The First Overlooked Sign: The 1992 Israeli Election
The Presidential Snub
What first caught my attention was the way President George Bush, Sr., treated Israeli Prime Minister Yitzhak Shamir when he visited Washington early in 1992.
Bush refused to meet with the man. Imagine how Shamir must have felt. He was being snubbed by the most powerful man in the world. Bush was the one person able to pull the bickering nations of the world together to liberate Kuwait. His popularity was so high from the Gulf War victory that none of the major names in the Democratic Party dared to risk challenging him in the coming election. And now he was publicly snubbing the Prime Minister of Israel. Why?
America’s Bottom Line
I should have known. It was over oil. The bottom line of the Bush administration’s foreign policy toward the Middle East was the free flow of Arab oil. Bush was from Texas and had spent many years in the oil business. Yet the oil business was not his only concern in the Middle East. The free flow of Arab oil was also seen as a legitimate concern to America’s security.
A few years later, in August 1995, a scientist named Joseph P. Riva, Jr., submitted a report to Congress supporting President Bush’s concern about America’s need for the free flow of Arab oil. He concluded that, if the world oil demand were not to increase too much, and political stability were to continue in the Middle East so as not to interrupt the production of oil, it would be business as usual into much of the 21st century. But if not – if anything were to disturb the free flow of Arab oil, such as a war in the Middle East – America would be in for a real economic crisis.1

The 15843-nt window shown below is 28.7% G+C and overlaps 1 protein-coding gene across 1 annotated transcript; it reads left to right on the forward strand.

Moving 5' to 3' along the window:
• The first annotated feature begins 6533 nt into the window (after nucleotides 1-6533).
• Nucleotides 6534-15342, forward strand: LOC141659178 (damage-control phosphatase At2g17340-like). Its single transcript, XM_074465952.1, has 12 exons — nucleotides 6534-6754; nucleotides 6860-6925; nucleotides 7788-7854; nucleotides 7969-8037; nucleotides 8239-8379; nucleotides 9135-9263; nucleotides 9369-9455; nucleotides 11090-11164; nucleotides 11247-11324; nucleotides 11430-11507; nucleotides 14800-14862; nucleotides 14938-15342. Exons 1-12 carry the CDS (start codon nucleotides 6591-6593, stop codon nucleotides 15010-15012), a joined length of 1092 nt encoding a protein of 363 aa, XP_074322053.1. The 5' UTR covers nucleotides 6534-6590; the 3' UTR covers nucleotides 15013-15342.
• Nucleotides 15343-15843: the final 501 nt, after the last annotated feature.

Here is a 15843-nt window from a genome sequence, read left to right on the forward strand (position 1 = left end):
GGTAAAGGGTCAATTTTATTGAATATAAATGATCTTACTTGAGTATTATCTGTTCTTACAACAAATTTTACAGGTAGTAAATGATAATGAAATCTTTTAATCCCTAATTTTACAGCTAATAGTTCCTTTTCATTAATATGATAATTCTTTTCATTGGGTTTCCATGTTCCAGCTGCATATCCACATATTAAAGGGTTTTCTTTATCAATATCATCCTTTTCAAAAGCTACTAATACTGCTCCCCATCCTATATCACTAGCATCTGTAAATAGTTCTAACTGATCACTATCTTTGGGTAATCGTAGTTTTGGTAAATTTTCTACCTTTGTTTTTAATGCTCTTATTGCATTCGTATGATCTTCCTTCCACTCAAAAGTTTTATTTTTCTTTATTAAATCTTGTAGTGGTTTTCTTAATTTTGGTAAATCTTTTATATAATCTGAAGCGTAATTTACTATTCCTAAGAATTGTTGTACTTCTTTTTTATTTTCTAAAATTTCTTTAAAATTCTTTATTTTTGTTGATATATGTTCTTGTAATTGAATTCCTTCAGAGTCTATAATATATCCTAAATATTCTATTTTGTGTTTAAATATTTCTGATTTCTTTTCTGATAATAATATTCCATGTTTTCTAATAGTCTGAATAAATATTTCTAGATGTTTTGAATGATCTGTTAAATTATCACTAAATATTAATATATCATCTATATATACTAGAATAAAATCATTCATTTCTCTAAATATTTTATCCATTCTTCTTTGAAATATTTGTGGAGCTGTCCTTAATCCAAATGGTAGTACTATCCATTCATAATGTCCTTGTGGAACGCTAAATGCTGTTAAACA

So, fearing another war in the Middle East, the Bush administration told Israel they had to negotiate peace with their Arab neighbors or lose America’s support. Congress backed up the threat by not granting Israel the loan guarantees they needed to buy new jet fighters.
Thanks to the Gulf War victory, Secretary of State James Baker was making real progress with the Arabs in the renewed peace process. One man, however, was standing in the way. That man was Israeli Prime Minister Yitzhak Shamir.
Shamir became a problem for Washington because of his party’s Greater Israel policy. The Greater Israel policy meant the Israeli government had no intention of giving back any of the land the Israeli army had captured from the Arabs in the Six Day War of 1967. In fact, the Shamir government was encouraging Jewish settlers to build communities in the territories the Israeli army had captured.
The problem with Shamir’s Greater Israel policy was that these Jewish settlements were interpreted by some to be in violation of international law. And, many in the international community even wanted Israel to give back the rest of the land they had captured in the war in exchange for peace.
Yet, the Shamir’s Likud Party leaders held, in their Jewish mind, a biblical view. They saw the lands they had captured in the Six Day War as God-given and rightfully theirs. And they considered the outside world hostile to the Jewish people and saw any negotiations with the Arabs as a “slippery slope” that would ultimately lead to Israel’s destruction. In other words, Shamir’s government didn’t think peace was possible.2
Since the heart of Baker’s negotiations with the Arabs was implementation of UN Resolution 242, Shamir’s Greater Israel policy was making any final peace agreement impossible. The Bush administration decided that the solution to their problem was to get rid of Shamir. And they saw an opportunity to do this in the approaching 1992 Israeli election. Although Shamir’s conservative Likud party had managed to hold on to power for the last 15 years, the Israeli people were becoming increasingly desperate for peace. This meant the Labor Party had a good chance to win.